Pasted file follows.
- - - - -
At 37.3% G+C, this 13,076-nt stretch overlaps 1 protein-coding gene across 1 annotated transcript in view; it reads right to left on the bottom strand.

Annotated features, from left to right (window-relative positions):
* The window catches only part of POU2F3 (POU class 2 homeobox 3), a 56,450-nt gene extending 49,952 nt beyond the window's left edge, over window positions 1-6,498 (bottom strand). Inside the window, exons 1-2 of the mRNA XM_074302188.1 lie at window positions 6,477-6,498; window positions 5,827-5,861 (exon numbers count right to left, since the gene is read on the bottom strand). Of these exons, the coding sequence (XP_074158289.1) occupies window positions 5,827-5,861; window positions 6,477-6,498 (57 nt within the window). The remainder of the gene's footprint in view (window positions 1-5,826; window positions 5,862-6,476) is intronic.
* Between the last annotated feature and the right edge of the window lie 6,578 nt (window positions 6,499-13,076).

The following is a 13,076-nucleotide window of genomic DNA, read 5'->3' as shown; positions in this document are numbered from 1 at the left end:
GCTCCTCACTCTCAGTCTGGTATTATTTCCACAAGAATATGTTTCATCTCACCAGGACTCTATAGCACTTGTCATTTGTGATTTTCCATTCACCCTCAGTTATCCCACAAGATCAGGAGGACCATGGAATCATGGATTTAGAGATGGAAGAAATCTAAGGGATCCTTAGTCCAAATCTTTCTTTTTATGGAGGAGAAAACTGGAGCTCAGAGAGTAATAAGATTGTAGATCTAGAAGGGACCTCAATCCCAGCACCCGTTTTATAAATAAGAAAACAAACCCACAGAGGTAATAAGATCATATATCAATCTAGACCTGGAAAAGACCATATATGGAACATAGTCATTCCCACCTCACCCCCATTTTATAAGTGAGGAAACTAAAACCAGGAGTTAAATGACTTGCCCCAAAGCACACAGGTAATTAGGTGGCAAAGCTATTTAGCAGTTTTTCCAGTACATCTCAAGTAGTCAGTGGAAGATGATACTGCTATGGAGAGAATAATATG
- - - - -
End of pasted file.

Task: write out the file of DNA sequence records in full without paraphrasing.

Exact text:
At 37.3% G+C, this 13,076-nt stretch overlaps 1 protein-coding gene across 1 annotated transcript in view; it reads right to left on the bottom strand.

Annotated features, from left to right (window-relative positions):
* The window catches only part of POU2F3 (POU class 2 homeobox 3), a 56,450-nt gene extending 49,952 nt beyond the window's left edge, over window positions 1-6,498 (bottom strand). Inside the window, exons 1-2 of the mRNA XM_074302188.1 lie at window positions 6,477-6,498; window positions 5,827-5,861 (exon numbers count right to left, since the gene is read on the bottom strand). Of these exons, the coding sequence (XP_074158289.1) occupies window positions 5,827-5,861; window positions 6,477-6,498 (57 nt within the window). The remainder of the gene's footprint in view (window positions 1-5,826; window positions 5,862-6,476) is intronic.
* Between the last annotated feature and the right edge of the window lie 6,578 nt (window positions 6,499-13,076).

The following is a 13,076-nucleotide window of genomic DNA, read 5'->3' as shown; positions in this document are numbered from 1 at the left end:
GCTCCTCACTCTCAGTCTGGTATTATTTCCACAAGAATATGTTTCATCTCACCAGGACTCTATAGCACTTGTCATTTGTGATTTTCCATTCACCCTCAGTTATCCCACAAGATCAGGAGGACCATGGAATCATGGATTTAGAGATGGAAGAAATCTAAGGGATCCTTAGTCCAAATCTTTCTTTTTATGGAGGAGAAAACTGGAGCTCAGAGAGTAATAAGATTGTAGATCTAGAAGGGACCTCAATCCCAGCACCCGTTTTATAAATAAGAAAACAAACCCACAGAGGTAATAAGATCATATATCAATCTAGACCTGGAAAAGACCATATATGGAACATAGTCATTCCCACCTCACCCCCATTTTATAAGTGAGGAAACTAAAACCAGGAGTTAAATGACTTGCCCCAAAGCACACAGGTAATTAGGTGGCAAAGCTATTTAGCAGTTTTTCCAGTACATCTCAAGTAGTCAGTGGAAGATGATACTGCTATGGAGAGAATAATATG